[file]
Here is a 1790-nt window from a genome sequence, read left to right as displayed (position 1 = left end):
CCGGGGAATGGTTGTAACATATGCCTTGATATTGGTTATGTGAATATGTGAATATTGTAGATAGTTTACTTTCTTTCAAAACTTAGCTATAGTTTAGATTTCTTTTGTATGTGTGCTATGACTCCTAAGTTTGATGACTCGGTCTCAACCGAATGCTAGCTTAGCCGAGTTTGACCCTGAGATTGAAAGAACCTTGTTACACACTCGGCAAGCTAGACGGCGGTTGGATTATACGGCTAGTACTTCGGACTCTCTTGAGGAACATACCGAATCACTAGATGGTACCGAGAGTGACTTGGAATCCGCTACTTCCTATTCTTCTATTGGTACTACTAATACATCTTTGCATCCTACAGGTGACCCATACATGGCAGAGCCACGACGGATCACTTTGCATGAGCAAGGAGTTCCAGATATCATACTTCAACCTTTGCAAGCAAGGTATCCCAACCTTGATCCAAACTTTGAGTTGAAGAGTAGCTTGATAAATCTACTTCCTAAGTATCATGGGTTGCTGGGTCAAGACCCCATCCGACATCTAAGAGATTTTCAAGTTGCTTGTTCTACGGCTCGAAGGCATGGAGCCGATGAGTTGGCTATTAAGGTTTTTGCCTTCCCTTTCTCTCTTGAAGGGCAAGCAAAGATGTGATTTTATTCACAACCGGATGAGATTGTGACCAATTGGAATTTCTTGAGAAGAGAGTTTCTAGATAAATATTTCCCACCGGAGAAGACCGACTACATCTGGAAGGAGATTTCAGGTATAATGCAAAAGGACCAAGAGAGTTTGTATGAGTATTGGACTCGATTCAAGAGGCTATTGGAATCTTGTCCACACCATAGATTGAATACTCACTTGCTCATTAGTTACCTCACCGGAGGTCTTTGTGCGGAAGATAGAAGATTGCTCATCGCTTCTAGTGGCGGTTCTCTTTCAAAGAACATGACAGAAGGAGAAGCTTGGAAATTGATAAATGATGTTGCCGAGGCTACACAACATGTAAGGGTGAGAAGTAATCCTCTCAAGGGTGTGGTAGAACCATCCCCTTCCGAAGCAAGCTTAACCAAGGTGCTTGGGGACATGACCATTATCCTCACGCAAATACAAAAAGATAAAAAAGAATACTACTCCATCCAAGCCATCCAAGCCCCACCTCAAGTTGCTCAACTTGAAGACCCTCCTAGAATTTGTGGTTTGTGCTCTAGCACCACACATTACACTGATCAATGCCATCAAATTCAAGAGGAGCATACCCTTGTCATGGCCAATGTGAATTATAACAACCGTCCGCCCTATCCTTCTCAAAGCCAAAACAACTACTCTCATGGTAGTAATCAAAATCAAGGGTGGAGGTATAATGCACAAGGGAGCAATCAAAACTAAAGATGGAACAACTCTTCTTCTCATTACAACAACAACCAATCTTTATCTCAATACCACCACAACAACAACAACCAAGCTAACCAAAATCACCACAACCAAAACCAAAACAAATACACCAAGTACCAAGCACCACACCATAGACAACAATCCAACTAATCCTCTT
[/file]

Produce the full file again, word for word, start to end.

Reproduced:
Here is a 1790-nt window from a genome sequence, read left to right as displayed (position 1 = left end):
CCGGGGAATGGTTGTAACATATGCCTTGATATTGGTTATGTGAATATGTGAATATTGTAGATAGTTTACTTTCTTTCAAAACTTAGCTATAGTTTAGATTTCTTTTGTATGTGTGCTATGACTCCTAAGTTTGATGACTCGGTCTCAACCGAATGCTAGCTTAGCCGAGTTTGACCCTGAGATTGAAAGAACCTTGTTACACACTCGGCAAGCTAGACGGCGGTTGGATTATACGGCTAGTACTTCGGACTCTCTTGAGGAACATACCGAATCACTAGATGGTACCGAGAGTGACTTGGAATCCGCTACTTCCTATTCTTCTATTGGTACTACTAATACATCTTTGCATCCTACAGGTGACCCATACATGGCAGAGCCACGACGGATCACTTTGCATGAGCAAGGAGTTCCAGATATCATACTTCAACCTTTGCAAGCAAGGTATCCCAACCTTGATCCAAACTTTGAGTTGAAGAGTAGCTTGATAAATCTACTTCCTAAGTATCATGGGTTGCTGGGTCAAGACCCCATCCGACATCTAAGAGATTTTCAAGTTGCTTGTTCTACGGCTCGAAGGCATGGAGCCGATGAGTTGGCTATTAAGGTTTTTGCCTTCCCTTTCTCTCTTGAAGGGCAAGCAAAGATGTGATTTTATTCACAACCGGATGAGATTGTGACCAATTGGAATTTCTTGAGAAGAGAGTTTCTAGATAAATATTTCCCACCGGAGAAGACCGACTACATCTGGAAGGAGATTTCAGGTATAATGCAAAAGGACCAAGAGAGTTTGTATGAGTATTGGACTCGATTCAAGAGGCTATTGGAATCTTGTCCACACCATAGATTGAATACTCACTTGCTCATTAGTTACCTCACCGGAGGTCTTTGTGCGGAAGATAGAAGATTGCTCATCGCTTCTAGTGGCGGTTCTCTTTCAAAGAACATGACAGAAGGAGAAGCTTGGAAATTGATAAATGATGTTGCCGAGGCTACACAACATGTAAGGGTGAGAAGTAATCCTCTCAAGGGTGTGGTAGAACCATCCCCTTCCGAAGCAAGCTTAACCAAGGTGCTTGGGGACATGACCATTATCCTCACGCAAATACAAAAAGATAAAAAAGAATACTACTCCATCCAAGCCATCCAAGCCCCACCTCAAGTTGCTCAACTTGAAGACCCTCCTAGAATTTGTGGTTTGTGCTCTAGCACCACACATTACACTGATCAATGCCATCAAATTCAAGAGGAGCATACCCTTGTCATGGCCAATGTGAATTATAACAACCGTCCGCCCTATCCTTCTCAAAGCCAAAACAACTACTCTCATGGTAGTAATCAAAATCAAGGGTGGAGGTATAATGCACAAGGGAGCAATCAAAACTAAAGATGGAACAACTCTTCTTCTCATTACAACAACAACCAATCTTTATCTCAATACCACCACAACAACAACAACCAAGCTAACCAAAATCACCACAACCAAAACCAAAACAAATACACCAAGTACCAAGCACCACACCATAGACAACAATCCAACTAATCCTCTT